It's not just all about Mowgli either; in fact, both of the Jungle Books (there's two!) feature aside stories, almost like vignettes, which are to do with the animal world, but unrelated to the main narrative. For example, in the first Jungle Book - the one upon which the film is based - the main story actually finishes before the end of the book; then you're treated to a few lovely 'extra' stories, that take place outside of the jungle; these have certain lessons to them, dealing with subjects such as fate, determination, courage and stamina, as well as being immensely enjoyable stories by themselves (which, incidentally, would probably also make good films... just saying). My particular favourite is The White Seal, which is actually an example by itself of the more grown up themes The Jungle Book; it follows a young white seal in his quest to find a safe haven for all seals to live in, after he witnesses his friends being murdered by seal clubbers. Yep, that's right; there is seal-clubbing in The Jungle Book, and it's as brutal as you would expect it to be. This is why it's a favourite of mine; it doesn't shy away from 'nasty' subjects, or patronise young readers - instead, it gives them a view of  the kind of animal cruelty that does happen, and is happening, in the world, but presents it to them in a manner that wouldn't give them nightmares. Actually, it's probably more harrowing for adults to read, as we know it's not just a story; but it doesn't deliberately put the scarers on children, whilst also not shying away from exposing elements of the world as they are.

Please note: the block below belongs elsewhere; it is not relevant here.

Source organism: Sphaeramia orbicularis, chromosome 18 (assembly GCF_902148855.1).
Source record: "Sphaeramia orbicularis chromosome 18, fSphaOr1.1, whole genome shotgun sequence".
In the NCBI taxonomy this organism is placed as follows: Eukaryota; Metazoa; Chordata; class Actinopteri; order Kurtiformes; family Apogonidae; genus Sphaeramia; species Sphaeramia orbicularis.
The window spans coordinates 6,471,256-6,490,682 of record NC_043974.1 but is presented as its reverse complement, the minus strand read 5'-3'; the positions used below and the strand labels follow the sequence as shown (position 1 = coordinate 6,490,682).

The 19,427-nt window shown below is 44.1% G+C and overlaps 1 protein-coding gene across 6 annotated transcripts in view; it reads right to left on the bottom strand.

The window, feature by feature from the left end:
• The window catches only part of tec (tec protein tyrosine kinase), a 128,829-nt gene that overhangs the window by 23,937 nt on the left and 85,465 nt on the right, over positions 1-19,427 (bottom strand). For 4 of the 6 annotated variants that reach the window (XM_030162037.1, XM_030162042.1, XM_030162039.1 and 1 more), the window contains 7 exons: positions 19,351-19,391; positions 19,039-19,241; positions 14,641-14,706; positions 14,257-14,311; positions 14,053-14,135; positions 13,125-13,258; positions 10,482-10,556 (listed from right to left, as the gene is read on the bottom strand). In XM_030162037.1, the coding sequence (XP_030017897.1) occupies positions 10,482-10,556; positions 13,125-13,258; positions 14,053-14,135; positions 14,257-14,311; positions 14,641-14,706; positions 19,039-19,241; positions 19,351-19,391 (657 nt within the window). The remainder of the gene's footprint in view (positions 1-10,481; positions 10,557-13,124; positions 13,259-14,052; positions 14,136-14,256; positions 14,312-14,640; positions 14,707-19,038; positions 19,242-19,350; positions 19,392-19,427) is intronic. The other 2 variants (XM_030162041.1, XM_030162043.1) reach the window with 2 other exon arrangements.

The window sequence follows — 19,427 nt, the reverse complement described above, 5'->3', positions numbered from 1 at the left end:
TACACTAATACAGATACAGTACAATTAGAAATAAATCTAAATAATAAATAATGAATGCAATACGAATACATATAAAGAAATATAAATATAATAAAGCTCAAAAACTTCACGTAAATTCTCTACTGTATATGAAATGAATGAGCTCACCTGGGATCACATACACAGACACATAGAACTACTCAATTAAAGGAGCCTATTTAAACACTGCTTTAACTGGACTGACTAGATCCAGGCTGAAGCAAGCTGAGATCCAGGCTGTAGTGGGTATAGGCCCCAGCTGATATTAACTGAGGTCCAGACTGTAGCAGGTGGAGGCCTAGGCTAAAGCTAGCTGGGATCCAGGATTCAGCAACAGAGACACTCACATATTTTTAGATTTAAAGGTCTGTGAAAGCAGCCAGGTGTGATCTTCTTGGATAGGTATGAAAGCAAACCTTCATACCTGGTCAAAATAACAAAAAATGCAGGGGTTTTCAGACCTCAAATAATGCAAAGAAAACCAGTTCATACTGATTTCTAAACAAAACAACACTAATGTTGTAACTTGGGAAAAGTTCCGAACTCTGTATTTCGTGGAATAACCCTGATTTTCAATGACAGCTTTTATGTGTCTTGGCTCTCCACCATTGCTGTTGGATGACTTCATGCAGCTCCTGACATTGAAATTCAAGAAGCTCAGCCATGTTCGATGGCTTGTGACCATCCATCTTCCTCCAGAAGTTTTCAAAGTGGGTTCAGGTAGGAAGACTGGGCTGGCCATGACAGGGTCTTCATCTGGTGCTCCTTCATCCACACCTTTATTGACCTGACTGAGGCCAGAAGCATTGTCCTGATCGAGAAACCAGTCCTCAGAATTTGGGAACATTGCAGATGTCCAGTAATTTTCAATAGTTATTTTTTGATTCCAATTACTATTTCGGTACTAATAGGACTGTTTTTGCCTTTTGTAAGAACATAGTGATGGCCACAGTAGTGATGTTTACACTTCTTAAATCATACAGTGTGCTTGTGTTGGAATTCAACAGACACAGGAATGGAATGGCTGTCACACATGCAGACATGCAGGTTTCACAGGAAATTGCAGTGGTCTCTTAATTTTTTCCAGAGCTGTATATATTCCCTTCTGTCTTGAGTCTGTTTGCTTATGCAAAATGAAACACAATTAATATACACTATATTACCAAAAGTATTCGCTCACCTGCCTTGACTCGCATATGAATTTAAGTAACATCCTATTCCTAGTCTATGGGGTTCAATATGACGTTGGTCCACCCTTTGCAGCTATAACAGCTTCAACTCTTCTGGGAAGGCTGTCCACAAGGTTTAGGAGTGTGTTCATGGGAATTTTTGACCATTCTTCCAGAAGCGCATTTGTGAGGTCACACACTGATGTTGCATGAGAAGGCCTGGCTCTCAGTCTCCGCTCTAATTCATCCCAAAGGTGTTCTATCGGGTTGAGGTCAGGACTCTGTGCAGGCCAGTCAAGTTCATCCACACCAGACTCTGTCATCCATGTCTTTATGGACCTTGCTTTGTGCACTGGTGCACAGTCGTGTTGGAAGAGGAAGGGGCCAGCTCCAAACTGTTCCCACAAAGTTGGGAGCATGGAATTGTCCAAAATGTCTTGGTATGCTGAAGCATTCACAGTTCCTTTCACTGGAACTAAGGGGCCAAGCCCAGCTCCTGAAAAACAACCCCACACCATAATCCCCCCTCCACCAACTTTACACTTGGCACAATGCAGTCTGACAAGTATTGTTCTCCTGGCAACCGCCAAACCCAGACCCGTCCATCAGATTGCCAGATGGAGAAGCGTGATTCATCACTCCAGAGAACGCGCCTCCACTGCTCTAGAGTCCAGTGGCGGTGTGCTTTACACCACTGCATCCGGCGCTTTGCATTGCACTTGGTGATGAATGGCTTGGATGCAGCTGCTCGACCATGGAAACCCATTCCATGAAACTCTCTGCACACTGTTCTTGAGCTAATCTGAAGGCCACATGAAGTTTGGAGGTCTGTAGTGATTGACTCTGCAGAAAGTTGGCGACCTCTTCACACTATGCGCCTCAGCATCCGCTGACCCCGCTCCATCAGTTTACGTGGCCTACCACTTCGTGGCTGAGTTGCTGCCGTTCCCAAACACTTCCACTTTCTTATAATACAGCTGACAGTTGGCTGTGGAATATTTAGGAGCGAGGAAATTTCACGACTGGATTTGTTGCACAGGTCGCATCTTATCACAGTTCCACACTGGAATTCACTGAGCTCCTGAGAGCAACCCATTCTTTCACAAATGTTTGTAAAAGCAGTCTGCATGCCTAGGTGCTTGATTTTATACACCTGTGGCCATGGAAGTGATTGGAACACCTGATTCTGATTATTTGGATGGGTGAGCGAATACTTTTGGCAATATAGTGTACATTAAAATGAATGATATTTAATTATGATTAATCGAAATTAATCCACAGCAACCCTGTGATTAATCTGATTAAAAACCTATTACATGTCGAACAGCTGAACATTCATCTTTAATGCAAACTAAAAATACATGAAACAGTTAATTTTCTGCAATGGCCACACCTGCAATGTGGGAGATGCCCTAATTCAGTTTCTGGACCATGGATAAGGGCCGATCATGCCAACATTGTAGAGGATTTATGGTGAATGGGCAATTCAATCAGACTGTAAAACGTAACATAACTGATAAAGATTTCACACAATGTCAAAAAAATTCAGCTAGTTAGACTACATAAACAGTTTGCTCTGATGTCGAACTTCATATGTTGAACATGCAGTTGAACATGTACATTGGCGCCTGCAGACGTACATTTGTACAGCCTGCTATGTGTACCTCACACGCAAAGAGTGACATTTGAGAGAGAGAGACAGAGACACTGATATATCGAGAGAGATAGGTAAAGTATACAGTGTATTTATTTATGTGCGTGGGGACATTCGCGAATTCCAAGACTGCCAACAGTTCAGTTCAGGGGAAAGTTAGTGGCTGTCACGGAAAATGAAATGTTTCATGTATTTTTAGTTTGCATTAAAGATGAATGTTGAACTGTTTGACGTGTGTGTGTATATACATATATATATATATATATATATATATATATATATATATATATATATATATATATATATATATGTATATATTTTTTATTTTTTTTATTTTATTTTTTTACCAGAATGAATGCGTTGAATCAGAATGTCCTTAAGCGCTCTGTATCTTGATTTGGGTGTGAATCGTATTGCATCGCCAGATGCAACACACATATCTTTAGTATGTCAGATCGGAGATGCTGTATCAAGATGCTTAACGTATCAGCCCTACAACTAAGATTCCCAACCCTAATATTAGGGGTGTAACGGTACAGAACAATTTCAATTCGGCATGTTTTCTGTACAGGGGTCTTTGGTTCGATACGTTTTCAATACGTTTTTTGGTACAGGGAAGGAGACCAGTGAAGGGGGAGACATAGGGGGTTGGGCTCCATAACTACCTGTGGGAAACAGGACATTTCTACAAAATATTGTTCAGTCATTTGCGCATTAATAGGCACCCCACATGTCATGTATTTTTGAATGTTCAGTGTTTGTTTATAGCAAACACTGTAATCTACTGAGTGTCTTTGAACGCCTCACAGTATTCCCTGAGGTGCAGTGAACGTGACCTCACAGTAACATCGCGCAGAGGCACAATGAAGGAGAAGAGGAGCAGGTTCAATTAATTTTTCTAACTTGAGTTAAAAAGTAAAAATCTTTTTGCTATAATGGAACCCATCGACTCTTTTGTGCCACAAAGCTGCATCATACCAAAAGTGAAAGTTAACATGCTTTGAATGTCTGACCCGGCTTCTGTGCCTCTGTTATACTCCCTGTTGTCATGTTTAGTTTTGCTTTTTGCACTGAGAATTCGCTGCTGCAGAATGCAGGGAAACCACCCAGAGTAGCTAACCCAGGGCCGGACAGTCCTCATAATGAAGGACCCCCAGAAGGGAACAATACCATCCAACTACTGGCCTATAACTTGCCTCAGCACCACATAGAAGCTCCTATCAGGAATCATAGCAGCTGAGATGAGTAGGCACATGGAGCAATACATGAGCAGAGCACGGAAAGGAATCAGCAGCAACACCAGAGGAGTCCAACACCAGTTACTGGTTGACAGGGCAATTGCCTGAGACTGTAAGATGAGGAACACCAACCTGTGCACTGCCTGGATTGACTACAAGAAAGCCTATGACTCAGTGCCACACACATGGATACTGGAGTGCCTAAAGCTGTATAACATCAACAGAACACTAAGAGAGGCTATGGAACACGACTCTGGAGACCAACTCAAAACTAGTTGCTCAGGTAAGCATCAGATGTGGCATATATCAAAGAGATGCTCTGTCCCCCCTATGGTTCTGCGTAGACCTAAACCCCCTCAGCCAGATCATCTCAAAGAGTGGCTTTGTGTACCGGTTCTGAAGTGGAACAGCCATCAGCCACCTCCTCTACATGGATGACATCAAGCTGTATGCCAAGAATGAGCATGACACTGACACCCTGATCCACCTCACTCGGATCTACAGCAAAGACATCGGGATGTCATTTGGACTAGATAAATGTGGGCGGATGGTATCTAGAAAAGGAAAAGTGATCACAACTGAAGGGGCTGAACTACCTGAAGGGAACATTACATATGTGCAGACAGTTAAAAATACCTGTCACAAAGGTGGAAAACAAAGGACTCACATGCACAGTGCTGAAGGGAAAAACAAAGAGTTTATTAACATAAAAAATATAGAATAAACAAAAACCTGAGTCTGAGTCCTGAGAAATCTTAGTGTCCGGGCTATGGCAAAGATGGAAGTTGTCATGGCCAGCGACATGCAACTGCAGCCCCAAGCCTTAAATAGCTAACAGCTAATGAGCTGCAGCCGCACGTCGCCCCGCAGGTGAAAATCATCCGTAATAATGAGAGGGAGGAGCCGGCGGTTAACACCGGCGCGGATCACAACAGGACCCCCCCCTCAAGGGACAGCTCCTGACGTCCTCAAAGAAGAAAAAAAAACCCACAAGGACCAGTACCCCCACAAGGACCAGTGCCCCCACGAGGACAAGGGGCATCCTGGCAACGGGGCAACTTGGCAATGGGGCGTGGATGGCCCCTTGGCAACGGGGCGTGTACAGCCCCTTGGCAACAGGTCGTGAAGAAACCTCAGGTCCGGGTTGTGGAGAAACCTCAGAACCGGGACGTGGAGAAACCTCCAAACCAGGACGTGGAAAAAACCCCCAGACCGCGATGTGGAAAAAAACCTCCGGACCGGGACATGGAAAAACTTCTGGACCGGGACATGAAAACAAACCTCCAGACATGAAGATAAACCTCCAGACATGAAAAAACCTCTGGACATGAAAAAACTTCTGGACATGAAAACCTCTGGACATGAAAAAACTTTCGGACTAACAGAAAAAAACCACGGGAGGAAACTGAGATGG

I said earlier that I didn't quite appreciate The Jungle Book for what it was the first time round, and I have to say I probably don't fully appreciate it now. There's so much there to enjoy; not only have you got the sublime story of Mowgli growing up in the jungle, friends with panthers and bears and wolves, but you've also got the wonderful mini-stories which take you out of the jungle, and give you a view of the animal world at large. It's beautifully written; reading the book, you can almost feel the humid air of the jungle around you, hear the calls of monkeys and birds in the trees, see the gently dancing shadows on the ground. There are also poems and songs interspersed between chapters, providing breaks between chapters whilst at the same time further illustrating the point of the previous chapter. The Jungle Book offers something that I don't think you get in much young-adult fiction now; a story that still plays on that childlike fantasy of being able to talk and live with animals, whilst showing that there is so much of the world - naturally, geographically, emotionally and historically - than you've seen in your back garden.


  1. In Indonesia, this is a film which is preferable .

    This is a nice and interesting posts . Thank you :)

  2. Very well written post! I thoroughly enjoyed going through this post. I am also going to show this post to my sister because she loves to read and this was one of her favorite storybooks. I have found some new shows by Andy Yeatman and we are going to watch it together soon.